Students attended a two-week study abroad trip to Ireland led by Ashley Woodman and Christina Metevier (Faculty in PBS) titled "International Perspectives on Disability". Students met with researchers, educators and advocates at the University College Dublin Centre for Disability Studies, Trinity Centre for People with Intellectual Disability, and Inclusion Ireland. They also attended the International Disability Law Summer School at the National University of Ireland in Galway, along with participants from over 50 different countries. You can read about the students' experiences on their blog.
"The other day we visited the Hollywood Horse Trekking Centre in the Wicklow mountains to enjoy a horse trek through the beautiful mountain scenery and to learn about their services for riders with disabilities. Therapeutic horseback riding is a well known service in the United States, at least within my community. It is a service I have typically thought of as benefitting children with autism mostly. It is therapeutic because the rhythmic movement of a horse can relax a rider much more than other activities. The man who spoke with us at the Hollywood Horse Trekking Centre talked about how they provide therapeutic riding for individuals with physical disabilities, such as those who cannot walk or stand. He mentioned that an individual with such physical disabilities can be placed on a horse and as the hose walks, the individual is able to work muscles that they cannot otherwise use at all. I thought this was really interesting because I had previously only thought therapeutic horseback riding was more of an emotional therapy. It makes me wonder if equine therapy could even reach the point of being an alternative to traditional physical therapy." by Abby Farrell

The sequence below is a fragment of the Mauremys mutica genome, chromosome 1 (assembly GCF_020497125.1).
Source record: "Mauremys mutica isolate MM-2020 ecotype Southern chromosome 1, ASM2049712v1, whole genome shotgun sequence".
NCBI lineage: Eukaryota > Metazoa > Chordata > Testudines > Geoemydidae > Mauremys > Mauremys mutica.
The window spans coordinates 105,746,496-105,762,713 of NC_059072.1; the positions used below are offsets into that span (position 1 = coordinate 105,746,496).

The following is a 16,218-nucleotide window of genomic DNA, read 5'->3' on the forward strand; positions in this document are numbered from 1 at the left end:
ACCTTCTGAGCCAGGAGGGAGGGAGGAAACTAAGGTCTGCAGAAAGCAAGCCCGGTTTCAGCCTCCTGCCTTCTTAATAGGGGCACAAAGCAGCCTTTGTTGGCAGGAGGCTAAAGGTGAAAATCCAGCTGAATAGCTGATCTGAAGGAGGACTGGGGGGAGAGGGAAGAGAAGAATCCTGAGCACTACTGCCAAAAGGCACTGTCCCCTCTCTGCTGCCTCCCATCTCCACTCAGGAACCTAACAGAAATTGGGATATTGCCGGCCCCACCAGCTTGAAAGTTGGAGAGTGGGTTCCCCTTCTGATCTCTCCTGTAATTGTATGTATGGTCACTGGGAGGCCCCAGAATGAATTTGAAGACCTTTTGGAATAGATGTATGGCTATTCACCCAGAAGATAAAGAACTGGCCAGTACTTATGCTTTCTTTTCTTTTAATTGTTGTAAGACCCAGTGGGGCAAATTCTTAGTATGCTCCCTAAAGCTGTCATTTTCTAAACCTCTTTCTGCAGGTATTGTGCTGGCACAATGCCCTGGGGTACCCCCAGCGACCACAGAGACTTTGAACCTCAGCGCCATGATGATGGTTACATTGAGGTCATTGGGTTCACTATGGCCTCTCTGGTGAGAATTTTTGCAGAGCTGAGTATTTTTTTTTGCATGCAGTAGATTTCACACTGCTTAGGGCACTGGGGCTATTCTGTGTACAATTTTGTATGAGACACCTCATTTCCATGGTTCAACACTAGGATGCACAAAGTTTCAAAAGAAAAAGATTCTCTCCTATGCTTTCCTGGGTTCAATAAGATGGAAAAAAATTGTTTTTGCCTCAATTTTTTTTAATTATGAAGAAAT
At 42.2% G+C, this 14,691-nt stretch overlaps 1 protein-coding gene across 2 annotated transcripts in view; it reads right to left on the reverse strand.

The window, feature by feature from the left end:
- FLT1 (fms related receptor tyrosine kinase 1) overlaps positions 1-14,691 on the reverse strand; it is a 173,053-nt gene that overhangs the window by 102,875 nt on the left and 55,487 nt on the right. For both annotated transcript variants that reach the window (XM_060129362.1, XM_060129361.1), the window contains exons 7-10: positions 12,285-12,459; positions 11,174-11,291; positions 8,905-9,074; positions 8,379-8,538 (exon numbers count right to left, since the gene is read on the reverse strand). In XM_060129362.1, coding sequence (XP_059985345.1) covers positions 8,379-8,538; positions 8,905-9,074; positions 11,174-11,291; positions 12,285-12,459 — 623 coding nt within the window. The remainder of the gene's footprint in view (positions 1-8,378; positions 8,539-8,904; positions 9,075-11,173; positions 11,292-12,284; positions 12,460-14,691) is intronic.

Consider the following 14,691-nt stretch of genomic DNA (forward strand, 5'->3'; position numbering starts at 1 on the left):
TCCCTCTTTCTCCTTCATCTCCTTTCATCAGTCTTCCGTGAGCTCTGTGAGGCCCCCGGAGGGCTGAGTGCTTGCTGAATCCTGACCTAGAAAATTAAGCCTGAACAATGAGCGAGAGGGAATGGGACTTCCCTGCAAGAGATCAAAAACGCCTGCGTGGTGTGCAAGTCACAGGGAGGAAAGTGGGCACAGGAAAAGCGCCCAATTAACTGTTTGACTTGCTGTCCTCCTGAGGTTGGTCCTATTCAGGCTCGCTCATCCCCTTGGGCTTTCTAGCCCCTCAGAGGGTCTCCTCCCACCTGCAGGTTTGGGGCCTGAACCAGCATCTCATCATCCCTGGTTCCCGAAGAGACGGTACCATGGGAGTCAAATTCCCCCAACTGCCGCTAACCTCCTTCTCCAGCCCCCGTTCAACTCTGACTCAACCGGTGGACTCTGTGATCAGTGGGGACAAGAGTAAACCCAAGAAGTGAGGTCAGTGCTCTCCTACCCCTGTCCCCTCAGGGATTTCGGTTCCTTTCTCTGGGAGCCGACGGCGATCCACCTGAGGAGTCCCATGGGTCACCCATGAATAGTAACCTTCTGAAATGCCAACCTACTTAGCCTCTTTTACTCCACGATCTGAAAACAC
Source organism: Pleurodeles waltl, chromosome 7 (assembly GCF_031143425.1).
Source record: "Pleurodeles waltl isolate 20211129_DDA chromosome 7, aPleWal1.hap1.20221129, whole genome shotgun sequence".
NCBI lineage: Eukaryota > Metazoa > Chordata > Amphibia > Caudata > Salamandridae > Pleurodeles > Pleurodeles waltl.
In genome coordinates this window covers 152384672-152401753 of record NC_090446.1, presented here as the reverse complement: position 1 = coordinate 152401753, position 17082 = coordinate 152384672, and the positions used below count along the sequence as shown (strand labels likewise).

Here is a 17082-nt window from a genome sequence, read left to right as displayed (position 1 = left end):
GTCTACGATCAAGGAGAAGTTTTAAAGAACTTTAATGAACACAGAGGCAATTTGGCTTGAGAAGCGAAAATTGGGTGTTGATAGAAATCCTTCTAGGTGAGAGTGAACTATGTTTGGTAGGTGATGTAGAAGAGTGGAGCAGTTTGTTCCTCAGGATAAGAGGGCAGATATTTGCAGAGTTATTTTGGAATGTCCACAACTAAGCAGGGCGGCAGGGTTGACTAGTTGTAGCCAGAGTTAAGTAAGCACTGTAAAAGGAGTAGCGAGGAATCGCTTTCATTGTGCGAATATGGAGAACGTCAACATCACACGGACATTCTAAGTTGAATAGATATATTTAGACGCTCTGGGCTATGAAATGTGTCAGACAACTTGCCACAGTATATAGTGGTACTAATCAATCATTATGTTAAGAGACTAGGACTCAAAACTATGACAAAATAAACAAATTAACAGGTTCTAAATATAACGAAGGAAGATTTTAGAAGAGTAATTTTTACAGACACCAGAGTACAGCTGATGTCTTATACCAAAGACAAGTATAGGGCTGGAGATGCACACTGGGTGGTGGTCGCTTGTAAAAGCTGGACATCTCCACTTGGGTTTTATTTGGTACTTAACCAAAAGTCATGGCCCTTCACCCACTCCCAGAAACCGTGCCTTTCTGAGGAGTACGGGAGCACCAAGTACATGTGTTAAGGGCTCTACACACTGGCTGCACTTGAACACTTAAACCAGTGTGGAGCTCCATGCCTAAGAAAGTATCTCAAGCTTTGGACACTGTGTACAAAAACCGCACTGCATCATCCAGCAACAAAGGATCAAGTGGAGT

"Coming into the second day of the conference, I felt a little more comfortable and had a better idea of what to expect from the day. The first day of the conference felt very overwhelming as I was surrounded by experts in the field of disabilities coming from all over the world. Not only are other attendees powerful movers of change, but many of them have disabilities of their own. During their presentations, stories were shared of challenges the speakers have faced throughout their lives, some of which involved institutionalization, isolation, and the inability to make autonomous choices. I continue to find myself intimidated by the obstacles other individuals here have overcome and how successful and committed they are to facilitating change in their home countries." by Katelyn Loring